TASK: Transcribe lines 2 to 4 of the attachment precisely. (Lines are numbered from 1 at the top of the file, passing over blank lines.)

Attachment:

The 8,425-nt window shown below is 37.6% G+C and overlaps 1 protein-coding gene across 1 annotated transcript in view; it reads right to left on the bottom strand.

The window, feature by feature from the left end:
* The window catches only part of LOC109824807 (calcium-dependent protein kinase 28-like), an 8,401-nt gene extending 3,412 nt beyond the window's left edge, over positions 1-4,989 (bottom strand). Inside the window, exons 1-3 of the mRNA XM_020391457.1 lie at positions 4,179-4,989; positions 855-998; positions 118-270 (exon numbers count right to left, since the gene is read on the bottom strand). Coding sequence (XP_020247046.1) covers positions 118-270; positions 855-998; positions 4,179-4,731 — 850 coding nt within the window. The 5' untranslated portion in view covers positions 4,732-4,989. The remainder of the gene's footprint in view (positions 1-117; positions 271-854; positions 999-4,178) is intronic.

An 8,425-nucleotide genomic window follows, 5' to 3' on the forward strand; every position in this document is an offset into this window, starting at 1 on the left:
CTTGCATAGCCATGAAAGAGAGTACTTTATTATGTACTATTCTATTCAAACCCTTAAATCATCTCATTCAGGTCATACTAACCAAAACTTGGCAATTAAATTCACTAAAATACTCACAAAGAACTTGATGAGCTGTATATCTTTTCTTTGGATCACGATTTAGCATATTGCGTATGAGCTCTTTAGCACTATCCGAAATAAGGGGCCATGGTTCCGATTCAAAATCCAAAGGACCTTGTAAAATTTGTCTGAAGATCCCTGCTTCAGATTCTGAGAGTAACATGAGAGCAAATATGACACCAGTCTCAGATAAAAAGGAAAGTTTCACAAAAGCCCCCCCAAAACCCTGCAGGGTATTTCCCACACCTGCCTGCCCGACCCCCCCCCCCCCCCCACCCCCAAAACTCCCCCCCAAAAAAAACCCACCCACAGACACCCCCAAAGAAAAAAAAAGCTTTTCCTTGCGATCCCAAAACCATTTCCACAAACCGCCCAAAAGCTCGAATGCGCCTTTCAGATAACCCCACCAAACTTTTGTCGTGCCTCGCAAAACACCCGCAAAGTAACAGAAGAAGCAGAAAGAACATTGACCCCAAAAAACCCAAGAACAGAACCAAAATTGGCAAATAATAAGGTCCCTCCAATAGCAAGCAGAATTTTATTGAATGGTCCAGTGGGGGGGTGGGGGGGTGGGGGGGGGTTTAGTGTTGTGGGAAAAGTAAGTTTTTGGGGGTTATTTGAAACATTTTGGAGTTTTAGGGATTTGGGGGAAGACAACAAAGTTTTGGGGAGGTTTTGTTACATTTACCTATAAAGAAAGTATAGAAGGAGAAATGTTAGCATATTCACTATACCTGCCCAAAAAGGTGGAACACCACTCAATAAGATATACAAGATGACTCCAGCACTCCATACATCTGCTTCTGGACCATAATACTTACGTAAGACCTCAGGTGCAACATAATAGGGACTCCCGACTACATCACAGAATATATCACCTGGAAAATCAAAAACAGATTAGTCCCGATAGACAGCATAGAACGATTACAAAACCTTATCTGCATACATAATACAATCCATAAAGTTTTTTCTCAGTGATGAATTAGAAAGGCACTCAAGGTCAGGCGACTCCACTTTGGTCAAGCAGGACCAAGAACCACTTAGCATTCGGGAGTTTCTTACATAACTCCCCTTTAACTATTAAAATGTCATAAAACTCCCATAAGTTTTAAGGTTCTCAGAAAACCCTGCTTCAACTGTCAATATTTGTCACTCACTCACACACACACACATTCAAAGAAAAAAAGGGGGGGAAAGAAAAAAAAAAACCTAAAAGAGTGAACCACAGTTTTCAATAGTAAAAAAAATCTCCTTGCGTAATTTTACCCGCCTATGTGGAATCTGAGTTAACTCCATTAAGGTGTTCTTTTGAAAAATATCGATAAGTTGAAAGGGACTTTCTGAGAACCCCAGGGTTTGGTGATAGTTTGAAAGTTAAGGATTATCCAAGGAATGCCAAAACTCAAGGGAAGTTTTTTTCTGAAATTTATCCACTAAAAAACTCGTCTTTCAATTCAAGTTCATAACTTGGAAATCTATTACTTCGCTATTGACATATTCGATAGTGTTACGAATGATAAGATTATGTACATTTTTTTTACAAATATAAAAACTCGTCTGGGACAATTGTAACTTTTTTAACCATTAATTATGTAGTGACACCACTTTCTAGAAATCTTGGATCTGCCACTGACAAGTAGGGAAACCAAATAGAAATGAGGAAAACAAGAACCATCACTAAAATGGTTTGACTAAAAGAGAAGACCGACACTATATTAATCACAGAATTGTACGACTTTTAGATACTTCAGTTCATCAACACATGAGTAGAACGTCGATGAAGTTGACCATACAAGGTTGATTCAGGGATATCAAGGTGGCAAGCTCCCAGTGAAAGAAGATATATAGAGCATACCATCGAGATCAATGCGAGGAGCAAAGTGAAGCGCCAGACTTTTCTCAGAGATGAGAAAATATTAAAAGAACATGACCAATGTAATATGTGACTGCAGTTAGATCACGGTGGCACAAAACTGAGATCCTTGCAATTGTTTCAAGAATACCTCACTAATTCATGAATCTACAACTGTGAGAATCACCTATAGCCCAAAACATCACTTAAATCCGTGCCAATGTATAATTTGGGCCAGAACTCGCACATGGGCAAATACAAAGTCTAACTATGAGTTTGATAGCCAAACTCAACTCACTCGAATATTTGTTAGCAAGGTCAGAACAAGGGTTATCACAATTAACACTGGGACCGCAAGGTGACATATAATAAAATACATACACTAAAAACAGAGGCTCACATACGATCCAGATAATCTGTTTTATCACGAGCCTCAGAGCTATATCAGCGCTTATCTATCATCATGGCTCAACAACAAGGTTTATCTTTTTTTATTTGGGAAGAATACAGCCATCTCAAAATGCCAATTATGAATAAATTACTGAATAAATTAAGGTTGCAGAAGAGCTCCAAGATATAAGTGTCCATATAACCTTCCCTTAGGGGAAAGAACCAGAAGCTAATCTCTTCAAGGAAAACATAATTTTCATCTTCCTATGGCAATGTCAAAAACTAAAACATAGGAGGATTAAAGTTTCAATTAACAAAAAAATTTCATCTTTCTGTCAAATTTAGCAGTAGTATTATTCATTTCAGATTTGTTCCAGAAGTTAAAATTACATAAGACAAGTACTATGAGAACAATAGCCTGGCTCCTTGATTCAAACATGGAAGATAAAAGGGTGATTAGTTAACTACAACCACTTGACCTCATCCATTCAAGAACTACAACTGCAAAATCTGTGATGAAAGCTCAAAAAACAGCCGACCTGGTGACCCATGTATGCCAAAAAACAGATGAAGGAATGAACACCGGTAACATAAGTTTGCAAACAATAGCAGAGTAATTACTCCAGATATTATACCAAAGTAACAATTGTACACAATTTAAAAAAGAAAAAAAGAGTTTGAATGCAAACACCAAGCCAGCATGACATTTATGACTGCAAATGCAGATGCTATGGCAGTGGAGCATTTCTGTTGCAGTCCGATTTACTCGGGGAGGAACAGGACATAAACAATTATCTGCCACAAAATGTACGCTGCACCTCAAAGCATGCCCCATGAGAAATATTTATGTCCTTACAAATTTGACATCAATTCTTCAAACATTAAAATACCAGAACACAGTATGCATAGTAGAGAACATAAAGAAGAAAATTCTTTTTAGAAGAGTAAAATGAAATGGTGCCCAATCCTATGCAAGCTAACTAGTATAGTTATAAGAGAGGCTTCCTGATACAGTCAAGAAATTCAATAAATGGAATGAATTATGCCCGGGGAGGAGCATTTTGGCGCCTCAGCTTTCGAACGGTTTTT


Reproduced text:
The window, feature by feature from the left end:
* The window catches only part of LOC109824807 (calcium-dependent protein kinase 28-like), an 8,401-nt gene extending 3,412 nt beyond the window's left edge, over positions 1-4,989 (bottom strand). Inside the window, exons 1-3 of the mRNA XM_020391457.1 lie at positions 4,179-4,989; positions 855-998; positions 118-270 (exon numbers count right to left, since the gene is read on the bottom strand). Coding sequence (XP_020247046.1) covers positions 118-270; positions 855-998; positions 4,179-4,731 — 850 coding nt within the window. The 5' untranslated portion in view covers positions 4,732-4,989. The remainder of the gene's footprint in view (positions 1-117; positions 271-854; positions 999-4,178) is intronic.

An 8,425-nucleotide genomic window follows, 5' to 3' on the forward strand; every position in this document is an offset into this window, starting at 1 on the left: